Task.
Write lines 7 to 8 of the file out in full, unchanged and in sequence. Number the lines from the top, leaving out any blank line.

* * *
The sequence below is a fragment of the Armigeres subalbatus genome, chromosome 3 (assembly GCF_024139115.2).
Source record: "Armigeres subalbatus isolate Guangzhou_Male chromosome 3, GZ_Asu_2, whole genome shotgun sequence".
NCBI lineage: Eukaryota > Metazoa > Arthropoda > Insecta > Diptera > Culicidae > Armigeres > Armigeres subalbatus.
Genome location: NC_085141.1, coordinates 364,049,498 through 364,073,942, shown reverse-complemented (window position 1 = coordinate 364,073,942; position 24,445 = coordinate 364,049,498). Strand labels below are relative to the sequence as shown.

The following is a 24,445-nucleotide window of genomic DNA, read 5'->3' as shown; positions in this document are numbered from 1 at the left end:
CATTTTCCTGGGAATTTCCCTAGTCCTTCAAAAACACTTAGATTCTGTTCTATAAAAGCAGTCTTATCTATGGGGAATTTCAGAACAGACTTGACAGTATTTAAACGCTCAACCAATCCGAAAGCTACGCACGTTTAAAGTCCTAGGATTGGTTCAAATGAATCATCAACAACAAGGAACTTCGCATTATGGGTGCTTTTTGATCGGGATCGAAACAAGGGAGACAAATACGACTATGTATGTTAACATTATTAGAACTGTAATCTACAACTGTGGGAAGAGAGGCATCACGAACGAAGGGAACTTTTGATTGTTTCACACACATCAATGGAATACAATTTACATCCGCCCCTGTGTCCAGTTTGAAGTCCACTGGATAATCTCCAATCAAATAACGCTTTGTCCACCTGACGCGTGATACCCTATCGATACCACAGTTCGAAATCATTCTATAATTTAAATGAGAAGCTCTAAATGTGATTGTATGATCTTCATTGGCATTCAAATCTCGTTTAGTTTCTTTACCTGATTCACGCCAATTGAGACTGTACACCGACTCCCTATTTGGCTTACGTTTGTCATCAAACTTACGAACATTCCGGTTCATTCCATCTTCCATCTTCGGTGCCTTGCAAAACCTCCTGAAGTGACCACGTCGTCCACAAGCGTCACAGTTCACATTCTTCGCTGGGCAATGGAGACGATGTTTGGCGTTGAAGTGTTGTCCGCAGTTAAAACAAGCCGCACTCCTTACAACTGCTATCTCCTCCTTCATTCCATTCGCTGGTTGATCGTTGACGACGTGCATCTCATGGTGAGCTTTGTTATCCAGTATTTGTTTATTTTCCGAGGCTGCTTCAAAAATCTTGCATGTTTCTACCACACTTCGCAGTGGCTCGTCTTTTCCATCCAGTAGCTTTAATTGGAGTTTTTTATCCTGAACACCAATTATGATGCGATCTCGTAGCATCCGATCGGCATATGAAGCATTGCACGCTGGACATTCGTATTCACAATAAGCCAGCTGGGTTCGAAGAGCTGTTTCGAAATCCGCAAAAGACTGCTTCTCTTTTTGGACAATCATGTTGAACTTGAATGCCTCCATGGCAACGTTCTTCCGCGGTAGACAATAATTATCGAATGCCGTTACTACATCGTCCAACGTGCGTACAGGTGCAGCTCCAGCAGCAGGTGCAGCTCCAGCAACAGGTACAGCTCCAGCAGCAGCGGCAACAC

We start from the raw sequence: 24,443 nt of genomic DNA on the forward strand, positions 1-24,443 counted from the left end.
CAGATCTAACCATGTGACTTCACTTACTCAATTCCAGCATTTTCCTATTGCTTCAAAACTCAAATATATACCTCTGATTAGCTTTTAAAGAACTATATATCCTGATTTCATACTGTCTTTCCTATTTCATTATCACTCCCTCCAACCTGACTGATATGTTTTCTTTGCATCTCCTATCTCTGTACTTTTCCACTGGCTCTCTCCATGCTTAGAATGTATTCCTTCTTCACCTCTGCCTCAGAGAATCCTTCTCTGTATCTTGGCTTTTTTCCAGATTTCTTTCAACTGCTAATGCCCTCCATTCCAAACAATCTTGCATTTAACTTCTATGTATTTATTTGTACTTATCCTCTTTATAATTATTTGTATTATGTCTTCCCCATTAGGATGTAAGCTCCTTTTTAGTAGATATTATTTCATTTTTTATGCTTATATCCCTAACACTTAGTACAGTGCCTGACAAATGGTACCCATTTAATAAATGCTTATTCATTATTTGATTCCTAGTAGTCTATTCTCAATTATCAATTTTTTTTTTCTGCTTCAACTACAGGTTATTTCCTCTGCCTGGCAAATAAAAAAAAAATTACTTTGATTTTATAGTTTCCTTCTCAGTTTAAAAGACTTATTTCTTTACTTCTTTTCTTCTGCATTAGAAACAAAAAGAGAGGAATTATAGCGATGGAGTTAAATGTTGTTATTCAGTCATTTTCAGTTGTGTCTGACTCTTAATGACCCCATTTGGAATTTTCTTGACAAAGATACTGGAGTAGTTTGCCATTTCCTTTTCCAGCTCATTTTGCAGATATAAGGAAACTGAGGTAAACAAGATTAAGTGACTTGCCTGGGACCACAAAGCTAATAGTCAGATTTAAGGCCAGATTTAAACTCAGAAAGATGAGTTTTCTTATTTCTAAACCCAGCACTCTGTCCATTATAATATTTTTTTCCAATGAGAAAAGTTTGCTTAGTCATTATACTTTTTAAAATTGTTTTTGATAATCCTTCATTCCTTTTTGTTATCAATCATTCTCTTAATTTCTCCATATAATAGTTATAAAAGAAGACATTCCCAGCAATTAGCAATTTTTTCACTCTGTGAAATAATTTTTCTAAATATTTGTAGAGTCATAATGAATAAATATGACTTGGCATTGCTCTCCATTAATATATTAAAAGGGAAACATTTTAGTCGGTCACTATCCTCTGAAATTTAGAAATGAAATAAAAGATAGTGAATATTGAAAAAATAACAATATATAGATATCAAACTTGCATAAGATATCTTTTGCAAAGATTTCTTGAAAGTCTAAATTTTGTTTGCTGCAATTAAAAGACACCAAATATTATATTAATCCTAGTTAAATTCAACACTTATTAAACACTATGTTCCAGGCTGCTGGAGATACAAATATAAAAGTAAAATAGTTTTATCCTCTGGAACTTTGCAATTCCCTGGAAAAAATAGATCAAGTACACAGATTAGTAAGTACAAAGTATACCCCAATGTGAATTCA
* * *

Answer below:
We start from the raw sequence: 24,443 nt of genomic DNA on the forward strand, positions 1-24,443 counted from the left end.
CAGATCTAACCATGTGACTTCACTTACTCAATTCCAGCATTTTCCTATTGCTTCAAAACTCAAATATATACCTCTGATTAGCTTTTAAAGAACTATATATCCTGATTTCATACTGTCTTTCCTATTTCATTATCACTCCCTCCAACCTGACTGATATGTTTTCTTTGCATCTCCTATCTCTGTACTTTTCCACTGGCTCTCTCCATGCTTAGAATGTATTCCTTCTTCACCTCTGCCTCAGAGAATCCTTCTCTGTATCTTGGCTTTTTTCCAGATTTCTTTCAACTGCTAATGCCCTCCATTCCAAACAATCTTGCATTTAACTTCTATGTATTTATTTGTACTTATCCTCTTTATAATTATTTGTATTATGTCTTCCCCATTAGGATGTAAGCTCCTTTTTAGTAGATATTATTTCATTTTTTATGCTTATATCCCTAACACTTAGTACAGTGCCTGACAAATGGTACCCATTTAATAAATGCTTATTCATTATTTGATTCCTAGTAGTCTATTCTCAATTATCAATTTTTTTTTTCTGCTTCAACTACAGGTTATTTCCTCTGCCTGGCAAATAAAAAAAAAATTACTTTGATTTTATAGTTTCCTTCTCAGTTTAAAAGACTTATTTCTTTACTTCTTTTCTTCTGCATTAGAAACAAAAAGAGAGGAATTATAGCGATGGAGTTAAATGTTGTTATTCAGTCATTTTCAGTTGTGTCTGACTCTTAATGACCCCATTTGGAATTTTCTTGACAAAGATACTGGAGTAGTTTGCCATTTCCTTTTCCAGCTCATTTTGCAGATATAAGGAAACTGAGGTAAACAAGATTAAGTGACTTGCCTGGGACCACAAAGCTAATAGTCAGATTTAAGGCCAGATTTAAACTCAGAAAGATGAGTTTTCTTATTTCTAAACCCAGCACTCTGTCCATTATAATATTTTTTTCCAATGAGAAAAGTTTGCTTAGTCATTATACTTTTTAAAATTGTTTTTGATAATCCTTCATTCCTTTTTGTTATCAATCATTCTCTTAATTTCTCCATATAATAGTTATAAAAGAAGACATTCCCAGCAATTAGCAATTTTTTCACTCTGTGAAATAATTTTTCTAAATATTTGTAGAGTCATAATGAATAAATATGACTTGGCATTGCTCTCCATTAATATATTAAAAGGGAAACATTTTAGTCGGTCACTATCCTCTGAAATTTAGAAATGAAATAAAAGATAGTGAATATTGAAAAAATAACAATATATAGATATCAAACTTGCATAAGATATCTTTTGCAAAGATTTCTTGAAAGTCTAAATTTTGTTTGCTGCAATTAAAAGACACCAAATATTATATTAATCCTAGTTAAATTCAACACTTATTAAACACTATGTTCCAGGCTGCTGGAGATACAAATATAAAAGTAAAATAGTTTTATCCTCTGGAACTTTGCAATTCCCTGGAAAAAATAGATCAAGTACACAGATTAGTAAGTACAAAGTATACCCCAATGTGAATTCA